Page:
Structure Type: built works - industrial buildings - power plants; built works - infrastructure - transportation structures

Designers: Hebbard, William Sterling, Architect (firm); William Sterling Hebbard (architect)

Dates: constructed 1889-1890

4th Avenue and Spruce Street
Bankers Hill, San Diego, CA 92103

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Overview

This ill-fated cable car venture, the San Diego Cable Railway Company, began service on 06/07/1890, and ended service in 08/1893. A new owner of the company's rolling stock and track transformed the cable car system into one run by electric motors in 1894 and renamed the "Citizen’s Traction Company."

Building History

In the late 1880s, George D. Copeland inaugurated electric rail service along 4th Avenue to the University Heights tract being completed. Copeland; he sold his interest in this route to three investors--D. D. Dare, J. W. Collins and John C. Fisher--keen on transforming the electric rail line into a cable car system. Dare and Collins ran the California National Bank that was in the process of lending liberally to various public improvement projects that aimed to keep people in San Diego. (The city experienced a real estate bubble that started to drain population from it in 1888.) Dare and Collins soon overextended their bank and undermined the cable car system's financial viability in the process.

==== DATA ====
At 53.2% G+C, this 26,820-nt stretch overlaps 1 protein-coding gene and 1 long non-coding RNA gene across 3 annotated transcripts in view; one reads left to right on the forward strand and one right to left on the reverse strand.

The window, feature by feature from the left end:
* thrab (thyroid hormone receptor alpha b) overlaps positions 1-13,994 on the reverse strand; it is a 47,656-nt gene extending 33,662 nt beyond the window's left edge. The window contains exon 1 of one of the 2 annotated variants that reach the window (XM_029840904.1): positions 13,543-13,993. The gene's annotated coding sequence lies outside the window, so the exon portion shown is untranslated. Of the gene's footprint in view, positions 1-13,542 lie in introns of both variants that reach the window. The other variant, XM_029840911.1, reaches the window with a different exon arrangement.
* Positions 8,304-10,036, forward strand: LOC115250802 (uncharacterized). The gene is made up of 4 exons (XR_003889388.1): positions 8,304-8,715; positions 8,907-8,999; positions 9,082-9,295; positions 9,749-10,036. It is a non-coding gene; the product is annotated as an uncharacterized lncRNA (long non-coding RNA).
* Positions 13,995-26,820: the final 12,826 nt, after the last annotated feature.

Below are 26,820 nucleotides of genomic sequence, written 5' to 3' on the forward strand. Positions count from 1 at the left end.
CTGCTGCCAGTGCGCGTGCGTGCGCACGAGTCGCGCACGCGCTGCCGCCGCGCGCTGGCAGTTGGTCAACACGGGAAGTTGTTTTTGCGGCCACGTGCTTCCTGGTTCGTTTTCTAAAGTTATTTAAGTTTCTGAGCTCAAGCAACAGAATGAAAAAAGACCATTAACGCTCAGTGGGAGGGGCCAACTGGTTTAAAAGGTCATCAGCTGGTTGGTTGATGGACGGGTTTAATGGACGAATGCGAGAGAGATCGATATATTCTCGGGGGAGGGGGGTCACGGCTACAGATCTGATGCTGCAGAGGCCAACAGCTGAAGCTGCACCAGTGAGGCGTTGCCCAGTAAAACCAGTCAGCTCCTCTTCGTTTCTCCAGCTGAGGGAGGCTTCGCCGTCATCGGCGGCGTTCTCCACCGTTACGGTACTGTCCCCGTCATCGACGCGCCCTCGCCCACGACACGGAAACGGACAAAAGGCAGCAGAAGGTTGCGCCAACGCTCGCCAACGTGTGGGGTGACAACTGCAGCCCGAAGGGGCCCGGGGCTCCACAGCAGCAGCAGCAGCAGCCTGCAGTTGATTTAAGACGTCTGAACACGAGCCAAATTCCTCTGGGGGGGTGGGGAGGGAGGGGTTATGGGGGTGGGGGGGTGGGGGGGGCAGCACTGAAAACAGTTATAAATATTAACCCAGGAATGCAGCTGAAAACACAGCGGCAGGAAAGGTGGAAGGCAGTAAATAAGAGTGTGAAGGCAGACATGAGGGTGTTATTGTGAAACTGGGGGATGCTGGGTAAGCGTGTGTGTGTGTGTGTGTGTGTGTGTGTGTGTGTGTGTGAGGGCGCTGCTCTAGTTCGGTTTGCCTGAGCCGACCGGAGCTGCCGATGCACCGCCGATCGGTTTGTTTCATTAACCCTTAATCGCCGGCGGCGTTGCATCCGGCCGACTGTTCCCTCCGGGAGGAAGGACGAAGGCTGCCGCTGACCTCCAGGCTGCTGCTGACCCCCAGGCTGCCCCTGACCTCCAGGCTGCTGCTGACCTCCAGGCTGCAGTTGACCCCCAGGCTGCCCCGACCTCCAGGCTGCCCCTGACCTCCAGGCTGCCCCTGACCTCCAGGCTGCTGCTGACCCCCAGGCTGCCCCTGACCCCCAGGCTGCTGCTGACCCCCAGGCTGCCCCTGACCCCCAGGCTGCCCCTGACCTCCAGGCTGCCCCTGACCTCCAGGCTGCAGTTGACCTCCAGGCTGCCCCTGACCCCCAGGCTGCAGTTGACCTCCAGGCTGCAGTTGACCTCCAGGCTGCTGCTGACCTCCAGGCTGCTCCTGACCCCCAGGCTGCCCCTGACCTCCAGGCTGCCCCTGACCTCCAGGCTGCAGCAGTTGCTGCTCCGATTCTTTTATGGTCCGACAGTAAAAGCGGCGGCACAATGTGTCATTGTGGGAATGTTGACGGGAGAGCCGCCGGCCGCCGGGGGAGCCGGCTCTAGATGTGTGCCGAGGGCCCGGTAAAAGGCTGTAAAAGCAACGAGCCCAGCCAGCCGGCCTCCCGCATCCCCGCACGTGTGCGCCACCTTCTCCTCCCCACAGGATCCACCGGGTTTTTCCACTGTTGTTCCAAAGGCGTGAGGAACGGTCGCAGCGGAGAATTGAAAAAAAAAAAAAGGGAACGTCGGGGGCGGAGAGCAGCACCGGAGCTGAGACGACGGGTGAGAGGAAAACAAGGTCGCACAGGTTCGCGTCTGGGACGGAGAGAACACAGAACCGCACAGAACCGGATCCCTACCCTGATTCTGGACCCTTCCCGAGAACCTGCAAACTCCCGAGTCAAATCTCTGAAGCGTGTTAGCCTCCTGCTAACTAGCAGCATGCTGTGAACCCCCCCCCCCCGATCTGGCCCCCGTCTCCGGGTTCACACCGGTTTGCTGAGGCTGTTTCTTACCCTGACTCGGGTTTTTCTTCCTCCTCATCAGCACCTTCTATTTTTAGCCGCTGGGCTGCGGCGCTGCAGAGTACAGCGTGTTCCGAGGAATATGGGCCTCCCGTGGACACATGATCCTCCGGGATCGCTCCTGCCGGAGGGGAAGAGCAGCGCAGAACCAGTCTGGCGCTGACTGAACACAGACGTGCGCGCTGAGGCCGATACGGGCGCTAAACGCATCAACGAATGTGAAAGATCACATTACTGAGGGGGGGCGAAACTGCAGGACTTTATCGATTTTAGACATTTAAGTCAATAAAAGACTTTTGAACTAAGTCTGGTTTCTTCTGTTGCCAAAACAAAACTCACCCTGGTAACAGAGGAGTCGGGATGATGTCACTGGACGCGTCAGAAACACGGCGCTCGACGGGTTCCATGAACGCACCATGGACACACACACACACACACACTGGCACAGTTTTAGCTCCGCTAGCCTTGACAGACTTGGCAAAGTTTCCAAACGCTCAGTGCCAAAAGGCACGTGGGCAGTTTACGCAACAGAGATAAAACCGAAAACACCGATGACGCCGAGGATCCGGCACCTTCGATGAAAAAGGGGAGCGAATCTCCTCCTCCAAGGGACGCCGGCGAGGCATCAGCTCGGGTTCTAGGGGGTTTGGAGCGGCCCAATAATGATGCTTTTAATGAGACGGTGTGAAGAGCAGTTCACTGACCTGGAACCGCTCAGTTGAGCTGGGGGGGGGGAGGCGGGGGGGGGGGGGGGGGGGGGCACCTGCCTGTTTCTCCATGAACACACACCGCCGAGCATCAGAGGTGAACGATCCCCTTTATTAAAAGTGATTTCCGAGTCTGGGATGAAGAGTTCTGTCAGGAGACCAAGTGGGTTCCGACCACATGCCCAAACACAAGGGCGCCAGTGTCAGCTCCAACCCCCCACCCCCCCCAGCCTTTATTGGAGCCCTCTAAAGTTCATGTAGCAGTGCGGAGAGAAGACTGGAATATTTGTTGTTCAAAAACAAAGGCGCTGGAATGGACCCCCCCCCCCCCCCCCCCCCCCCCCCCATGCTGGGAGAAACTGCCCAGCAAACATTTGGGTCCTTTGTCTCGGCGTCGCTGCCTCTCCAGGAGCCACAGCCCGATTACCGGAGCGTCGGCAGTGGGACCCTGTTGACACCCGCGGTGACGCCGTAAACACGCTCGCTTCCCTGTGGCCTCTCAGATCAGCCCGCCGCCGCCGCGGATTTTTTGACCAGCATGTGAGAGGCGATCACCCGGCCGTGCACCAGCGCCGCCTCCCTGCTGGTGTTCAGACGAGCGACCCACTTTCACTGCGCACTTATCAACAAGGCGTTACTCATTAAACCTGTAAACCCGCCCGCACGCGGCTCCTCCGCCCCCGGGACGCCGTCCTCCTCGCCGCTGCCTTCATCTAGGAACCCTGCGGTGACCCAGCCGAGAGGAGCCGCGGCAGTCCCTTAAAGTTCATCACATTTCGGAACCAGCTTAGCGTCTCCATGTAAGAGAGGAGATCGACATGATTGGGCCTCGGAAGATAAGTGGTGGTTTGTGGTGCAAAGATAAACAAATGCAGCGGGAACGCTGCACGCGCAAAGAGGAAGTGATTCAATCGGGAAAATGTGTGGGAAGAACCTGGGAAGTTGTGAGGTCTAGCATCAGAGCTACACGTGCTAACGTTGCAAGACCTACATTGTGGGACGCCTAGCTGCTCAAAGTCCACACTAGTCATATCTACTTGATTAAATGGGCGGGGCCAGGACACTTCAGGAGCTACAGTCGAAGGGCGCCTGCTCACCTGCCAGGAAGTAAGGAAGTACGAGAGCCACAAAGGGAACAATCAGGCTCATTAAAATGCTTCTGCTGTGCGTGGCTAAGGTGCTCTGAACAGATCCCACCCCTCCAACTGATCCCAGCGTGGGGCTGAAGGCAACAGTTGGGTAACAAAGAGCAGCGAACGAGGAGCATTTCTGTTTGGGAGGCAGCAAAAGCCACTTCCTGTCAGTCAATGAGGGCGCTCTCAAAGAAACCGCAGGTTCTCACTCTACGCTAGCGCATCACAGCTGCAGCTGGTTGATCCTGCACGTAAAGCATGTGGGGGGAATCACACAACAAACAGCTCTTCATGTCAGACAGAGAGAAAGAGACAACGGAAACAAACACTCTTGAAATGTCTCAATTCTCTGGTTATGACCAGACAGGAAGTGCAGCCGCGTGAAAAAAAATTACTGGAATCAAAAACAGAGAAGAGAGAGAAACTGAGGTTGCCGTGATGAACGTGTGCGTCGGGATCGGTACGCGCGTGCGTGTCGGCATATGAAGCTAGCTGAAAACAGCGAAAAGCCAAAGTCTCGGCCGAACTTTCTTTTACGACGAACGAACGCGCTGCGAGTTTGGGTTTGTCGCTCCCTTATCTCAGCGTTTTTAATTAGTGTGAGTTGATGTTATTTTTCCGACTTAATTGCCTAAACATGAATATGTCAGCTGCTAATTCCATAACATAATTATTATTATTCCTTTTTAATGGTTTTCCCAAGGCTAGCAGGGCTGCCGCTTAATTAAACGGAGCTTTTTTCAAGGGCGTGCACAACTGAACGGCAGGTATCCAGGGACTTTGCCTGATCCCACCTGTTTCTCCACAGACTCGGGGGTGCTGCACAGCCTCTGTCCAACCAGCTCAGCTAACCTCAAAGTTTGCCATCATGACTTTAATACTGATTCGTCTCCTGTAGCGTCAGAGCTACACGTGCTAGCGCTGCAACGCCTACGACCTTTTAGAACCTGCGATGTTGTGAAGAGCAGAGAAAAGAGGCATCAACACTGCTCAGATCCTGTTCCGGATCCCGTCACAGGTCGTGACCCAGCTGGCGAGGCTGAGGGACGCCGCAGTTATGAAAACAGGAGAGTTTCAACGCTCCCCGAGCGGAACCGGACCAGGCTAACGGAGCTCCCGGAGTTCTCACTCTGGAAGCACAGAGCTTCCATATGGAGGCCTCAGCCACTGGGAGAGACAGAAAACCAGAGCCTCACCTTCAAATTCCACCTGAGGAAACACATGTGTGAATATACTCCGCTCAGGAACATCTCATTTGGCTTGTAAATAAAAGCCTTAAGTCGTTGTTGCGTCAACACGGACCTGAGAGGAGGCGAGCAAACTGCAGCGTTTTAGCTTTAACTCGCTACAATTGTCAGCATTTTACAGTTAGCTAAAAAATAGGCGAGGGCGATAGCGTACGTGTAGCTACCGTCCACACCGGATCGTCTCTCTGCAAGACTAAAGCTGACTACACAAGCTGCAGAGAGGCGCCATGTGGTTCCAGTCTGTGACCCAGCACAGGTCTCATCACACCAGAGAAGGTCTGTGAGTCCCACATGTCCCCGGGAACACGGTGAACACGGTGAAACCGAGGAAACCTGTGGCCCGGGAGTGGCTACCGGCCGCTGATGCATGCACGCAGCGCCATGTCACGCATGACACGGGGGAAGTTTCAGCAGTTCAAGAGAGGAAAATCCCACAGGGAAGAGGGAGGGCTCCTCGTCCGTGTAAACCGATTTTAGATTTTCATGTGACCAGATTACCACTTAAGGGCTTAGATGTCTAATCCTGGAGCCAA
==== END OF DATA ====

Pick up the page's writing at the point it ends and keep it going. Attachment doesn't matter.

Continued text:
The Powerhouse for San Diego's Cable Railway Company was the first independent commission taken on by the young, Cornell-trained architect William Sterling Hebbard. An article published on the Cable Railway Company described the Powerhouse: "The power house was a solid brick building, with a frontage on Fourth of 100 feet, 200 feet on Spruce, and 40 feet on Third. The steam powered two Corliss engines on the Spruce side. Also found in the power house was the cable driving apparatus. It cost $30,000 with all the equipment. Since the road is divided into two parts, the cable moves at different speeds. 'The down rope ran eight miles an hour and the outer one running to Mission Cliff Gardens ran twelve miles an hour… there wasn’t as much traffic out there.'" (See Susan Davis Haga, "San Diego's Cable Railway," Journal of San Diego History, vol. 15, no. 2, Spring 1969.)

PCAD id: 22003